Apple faces fourth iPhone analytics settings privacy lawsuit


Tom Cook poses in front of the Apple logo, repeated four times.

The fourth time is the charm.
Photo: Justin Sullivan/Staff/Thomas Germain (fake images)

Apple is famous for breaking records and is apparently just as competitive when it comes to being sued. The company has just been hit with a fourth class action lawsuit over charges surreptitious collection of iPhone data. Three of those lawsuits were filed in January alone. Awesome.

In November, Gizmodo exclusively reported in research showing that your iPhone collects hyper-detailed data about what you do in your apps like the App Store, Apple Stocks, Apple Music, Apple News and more, even when you turn off iPhone Analytics privacy settings, which you explicitly promise to stop sniff.

Days later, an iPhone user filed a class action lawsuit against the company in California. A Pennsylvania resident followed up with a second class action case in January, and a New York resident, apparently feeling left out, filed a third case a week and a half later. Now, there’s a fourth class action lawsuit from another disgruntled Californian, uncovered in a new report from register.

“As privacy concerns grow, Apple has sought to position itself as a leader in promoting how its mobile devices allow users to control the information they share,” said plaintiff Julia Cima argaEd in the complaint. “However, Apple does not comply with user requests to restrict data sharing.”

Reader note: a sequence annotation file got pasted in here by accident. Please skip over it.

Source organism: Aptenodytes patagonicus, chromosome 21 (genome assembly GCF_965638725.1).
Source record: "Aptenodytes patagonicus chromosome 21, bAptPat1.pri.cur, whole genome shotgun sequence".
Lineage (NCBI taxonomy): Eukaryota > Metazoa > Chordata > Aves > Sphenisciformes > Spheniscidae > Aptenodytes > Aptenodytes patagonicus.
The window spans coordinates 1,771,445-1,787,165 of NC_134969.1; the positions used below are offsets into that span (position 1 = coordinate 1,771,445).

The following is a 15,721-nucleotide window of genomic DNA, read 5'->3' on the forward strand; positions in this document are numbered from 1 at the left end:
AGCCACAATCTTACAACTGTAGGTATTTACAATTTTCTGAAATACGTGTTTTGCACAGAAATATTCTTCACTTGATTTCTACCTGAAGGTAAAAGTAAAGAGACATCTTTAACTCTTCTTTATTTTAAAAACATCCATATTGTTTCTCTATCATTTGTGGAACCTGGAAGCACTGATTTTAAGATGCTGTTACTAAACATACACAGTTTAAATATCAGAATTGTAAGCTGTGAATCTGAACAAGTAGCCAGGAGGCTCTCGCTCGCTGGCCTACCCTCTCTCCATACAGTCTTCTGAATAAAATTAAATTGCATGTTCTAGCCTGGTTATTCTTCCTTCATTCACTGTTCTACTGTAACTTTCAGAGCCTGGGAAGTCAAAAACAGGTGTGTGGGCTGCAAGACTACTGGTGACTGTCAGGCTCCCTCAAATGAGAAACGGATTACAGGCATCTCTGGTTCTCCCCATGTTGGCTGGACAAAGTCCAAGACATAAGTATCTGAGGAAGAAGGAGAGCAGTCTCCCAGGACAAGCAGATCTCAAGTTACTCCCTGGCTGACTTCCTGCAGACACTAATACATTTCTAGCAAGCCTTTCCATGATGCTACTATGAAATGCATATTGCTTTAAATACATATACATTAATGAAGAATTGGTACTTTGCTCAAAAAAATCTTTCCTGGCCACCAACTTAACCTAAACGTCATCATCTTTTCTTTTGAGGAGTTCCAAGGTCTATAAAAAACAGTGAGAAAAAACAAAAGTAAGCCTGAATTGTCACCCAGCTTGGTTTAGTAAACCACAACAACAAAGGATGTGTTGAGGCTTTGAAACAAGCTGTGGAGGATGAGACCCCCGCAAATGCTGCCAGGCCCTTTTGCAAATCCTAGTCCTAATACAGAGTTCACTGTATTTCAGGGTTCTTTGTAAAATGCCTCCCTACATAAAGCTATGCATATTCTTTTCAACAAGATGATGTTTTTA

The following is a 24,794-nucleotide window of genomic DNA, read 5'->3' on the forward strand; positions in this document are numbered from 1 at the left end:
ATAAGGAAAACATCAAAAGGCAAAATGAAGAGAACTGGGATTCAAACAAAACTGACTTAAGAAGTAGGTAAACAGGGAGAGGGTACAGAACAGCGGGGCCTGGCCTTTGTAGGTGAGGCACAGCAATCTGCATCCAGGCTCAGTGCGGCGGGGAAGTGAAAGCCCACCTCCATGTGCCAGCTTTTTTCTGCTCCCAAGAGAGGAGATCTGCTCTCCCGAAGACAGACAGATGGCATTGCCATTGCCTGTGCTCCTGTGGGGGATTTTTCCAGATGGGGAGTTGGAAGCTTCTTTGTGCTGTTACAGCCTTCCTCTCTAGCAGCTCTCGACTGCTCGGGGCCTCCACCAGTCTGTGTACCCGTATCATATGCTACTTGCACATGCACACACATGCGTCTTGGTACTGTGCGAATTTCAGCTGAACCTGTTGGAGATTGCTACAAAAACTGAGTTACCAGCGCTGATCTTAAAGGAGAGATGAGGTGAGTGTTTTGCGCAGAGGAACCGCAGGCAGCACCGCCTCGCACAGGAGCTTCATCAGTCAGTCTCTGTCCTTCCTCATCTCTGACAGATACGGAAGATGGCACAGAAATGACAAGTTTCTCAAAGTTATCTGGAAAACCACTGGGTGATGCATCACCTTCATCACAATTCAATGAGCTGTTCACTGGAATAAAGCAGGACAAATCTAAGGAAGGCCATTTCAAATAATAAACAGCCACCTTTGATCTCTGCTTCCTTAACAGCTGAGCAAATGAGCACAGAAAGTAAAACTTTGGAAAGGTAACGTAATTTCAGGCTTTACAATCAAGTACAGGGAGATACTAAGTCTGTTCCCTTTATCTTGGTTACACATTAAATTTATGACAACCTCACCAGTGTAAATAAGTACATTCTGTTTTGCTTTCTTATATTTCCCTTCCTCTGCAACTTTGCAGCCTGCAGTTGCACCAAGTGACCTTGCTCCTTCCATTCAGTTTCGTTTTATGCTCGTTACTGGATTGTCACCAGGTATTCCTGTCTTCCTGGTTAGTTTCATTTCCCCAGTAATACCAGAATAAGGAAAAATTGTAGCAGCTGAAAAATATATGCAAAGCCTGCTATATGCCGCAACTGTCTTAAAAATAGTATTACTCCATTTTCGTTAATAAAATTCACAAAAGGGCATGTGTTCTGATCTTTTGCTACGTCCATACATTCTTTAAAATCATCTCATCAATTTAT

Gizmodo contacted Apple about this issue for the seventh time this morning, which has to be another record. As happened the previous six times, the company did not respond. Apple hasn’t said a single word to defend this privacy issue in public.

As you rotate around your iPhone, it creates many opportunities to collect data, which can be useful for a variety of purposes. Some of that data includes analytics information, which measures how you interact with certain applications. In our original report, Gizmodo noted that it’s unclear exactly how Apple uses analytics data. The company quietly updated its Analytics Privacy Policy with a vague explanation a few weeks after the November story, writing that the data is used “to help Apple improve and develop its products and services.”

However, that policy also appears to include several glaring misstatements, based on testing by Mysk, the app development company that originally spotted the issue.

Apple’s privacy policies say that “you can also choose to disable Device Analytics sharing entirely” by turning off the Share iPhone Analytics setting. But when Mysk analyzed the data your iPhone sends to Apple, the test showed that the data is collected no matter how you’ve adjusted your privacy settings.

Mysk’s tests looked at the App Store, Apple Music, Apple TV, Books, and Stocks. Apple collected data including detailed real-time information about everything you’re doing in certain apps — not just the things you type or tap, but even how long you spend on certain pages and what ads and content you see, according to the test. . In some cases, this could pose a serious privacy issue. On the App Store, for example, searches for and downloads of specific apps can reveal anything from users’ sexual orientation to religion to sensitive health issues like addiction and substance abuse.

But that is not all. Apple’s privacy policy says that all of this data is anonymous and that “none of the information collected identifies you personally.” However, additional testing has shown that the data collected by the company includes a permanent, unchangeable identification number called a Directory Services Identifier, or DSID, which is linked directly to his full namephone number, date of birth, email address, and more information linked to your iCloud ID account.

Mysk continues with his tests. The company’s latest research found that the same privacy issues on the iPhone persist on Mac laptops. The Mysk researchers say the app store on Apple computers collects the same type of analytics information, along with DSID, regardless of your computer’s Analytics privacy settings.

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